FIG. 4 is a cross-sectional side view of an alternative embodiment of the electron trapping memory cells of the present invention.

FIG. 5 is an enlarged cross-sectional side view of the alternative embodiment of the electron trapping memory cells of the present invention.

DETAILED DESCRIPTION OF THE PREFERRED EMBODIMENTS

The present invention is a method of forming an NROM device in a self aligned manner. With the present invention, the dimensions of the memory cell components can be more easily and reliably scaled down to smaller dimensions.

FIGS. 3A to 3H illustrate the formation of the memory cells of the present invention. These figures illustrate cross section views of one portion of one of the active regions, which are formed in-between isolation regions. The formation of isolation regions (via LOCOS, STI, etc.) interleaved among active regions is well known in the art and not further discussed herein. The following figures illustrate the formation of a single pair of memory cells, wherein the process in fact produces many such memory cell pairs in each of the active regions.

Referring to FIG. 3A, a layer of insulation material is formed on the substrate 10 by well known techniques such as oxidation or deposition (e.g. chemical vapor deposition or CVD), forming a layer of silicon dioxide (oxide) preferably 2–8 nm thick. A layer of dielectric material 24, such as silicon nitride (nitride), is formed over the oxide layer 22 preferably by CVD (e.g. 3–12 nm thick). A layer of polysilicon 26 (hereinafter “poly”) is deposited over the nitride layer 24 (e.g. 10–20 nm thick), by a well known process such as Low Pressure CVD or LPCVD. A sacrificial layer of material 28, preferably nitride, is formed over poly layer 26, again preferably by CVD (e.g. 20–40 nm thick). It should be well understood that all of the parameters described herein depend upon the design rules and the process technology generation, and one skilled in the art would understand that the present invention is not limited to any specific process technology generation, nor to any specific value in any of the process parameters described herein. The resulting structure is shown in FIG. 3A.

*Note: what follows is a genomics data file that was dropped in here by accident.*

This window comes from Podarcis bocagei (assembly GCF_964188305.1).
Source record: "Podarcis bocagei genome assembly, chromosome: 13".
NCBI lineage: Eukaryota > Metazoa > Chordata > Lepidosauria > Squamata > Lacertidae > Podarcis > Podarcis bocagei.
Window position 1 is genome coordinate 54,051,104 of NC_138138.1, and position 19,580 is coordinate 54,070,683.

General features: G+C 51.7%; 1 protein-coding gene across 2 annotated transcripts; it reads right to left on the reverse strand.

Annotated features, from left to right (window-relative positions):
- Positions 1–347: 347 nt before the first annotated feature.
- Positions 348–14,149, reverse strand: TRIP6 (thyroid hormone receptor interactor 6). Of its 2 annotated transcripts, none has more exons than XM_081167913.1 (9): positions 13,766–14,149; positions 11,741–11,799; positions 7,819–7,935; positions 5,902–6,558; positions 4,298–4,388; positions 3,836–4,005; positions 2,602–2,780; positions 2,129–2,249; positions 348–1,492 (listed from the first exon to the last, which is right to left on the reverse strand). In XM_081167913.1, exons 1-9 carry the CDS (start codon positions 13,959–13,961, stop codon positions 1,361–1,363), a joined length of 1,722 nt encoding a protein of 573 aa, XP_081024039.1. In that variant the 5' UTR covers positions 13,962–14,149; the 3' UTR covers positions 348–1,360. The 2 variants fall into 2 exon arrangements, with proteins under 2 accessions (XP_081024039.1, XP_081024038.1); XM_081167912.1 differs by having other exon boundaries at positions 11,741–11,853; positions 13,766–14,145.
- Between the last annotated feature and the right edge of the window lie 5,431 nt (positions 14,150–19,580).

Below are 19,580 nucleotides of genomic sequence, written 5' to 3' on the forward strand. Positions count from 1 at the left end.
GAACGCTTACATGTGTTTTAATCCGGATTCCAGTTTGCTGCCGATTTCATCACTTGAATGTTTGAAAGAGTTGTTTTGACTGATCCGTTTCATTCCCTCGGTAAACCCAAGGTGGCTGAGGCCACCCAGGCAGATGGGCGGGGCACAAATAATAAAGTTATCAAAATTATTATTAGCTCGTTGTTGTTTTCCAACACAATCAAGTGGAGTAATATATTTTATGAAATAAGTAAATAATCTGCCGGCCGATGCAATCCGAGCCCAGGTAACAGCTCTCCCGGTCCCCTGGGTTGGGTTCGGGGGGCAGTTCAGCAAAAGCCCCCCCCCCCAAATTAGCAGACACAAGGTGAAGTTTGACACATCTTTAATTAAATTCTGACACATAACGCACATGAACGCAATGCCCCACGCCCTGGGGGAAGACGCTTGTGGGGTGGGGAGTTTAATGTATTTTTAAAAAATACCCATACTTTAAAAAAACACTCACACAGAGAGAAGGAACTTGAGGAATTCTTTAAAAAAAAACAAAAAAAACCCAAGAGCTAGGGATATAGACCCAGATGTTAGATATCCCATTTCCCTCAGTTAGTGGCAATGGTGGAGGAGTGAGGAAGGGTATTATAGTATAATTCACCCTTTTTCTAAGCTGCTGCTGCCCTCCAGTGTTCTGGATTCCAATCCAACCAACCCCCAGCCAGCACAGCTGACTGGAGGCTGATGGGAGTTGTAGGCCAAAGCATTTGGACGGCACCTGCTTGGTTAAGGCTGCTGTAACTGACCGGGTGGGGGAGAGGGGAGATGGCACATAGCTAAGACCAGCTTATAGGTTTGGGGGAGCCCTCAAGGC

A trench 30 is formed into the nitride layer 28, preferably using a conventional photo-lithography process (e.g. form mask layer over portions of nitride 28, and performing an anisotropic nitride etch to remove exposed portions of nitride 28). The width of trench 30 can be as small as the smallest possible lithographic feature for the process used. Trench 30 extends down to and exposes poly layer 26. Next, first spacers 32 are formed along the sidewalls of the trench 30. The formation of spacers is well known in the art, and includes depositing a material over the contour of a structure, followed by an anisotropic etch process (e.g. reactive ion etch—RIE), whereby the material is removed from horizontal surfaces of the structure, while the material remains largely intact on vertically oriented surfaces of the structure (and resulting in rounded upper surfaces extending away from the vertical oriented surfaces). To form first spacers 32, a thick layer of oxide is deposited over the structure, followed by an anisotropic oxide etch, which removes the deposited oxide except for first spacers 32 inside trenches 30. The resulting structure is shown in FIG. 3B.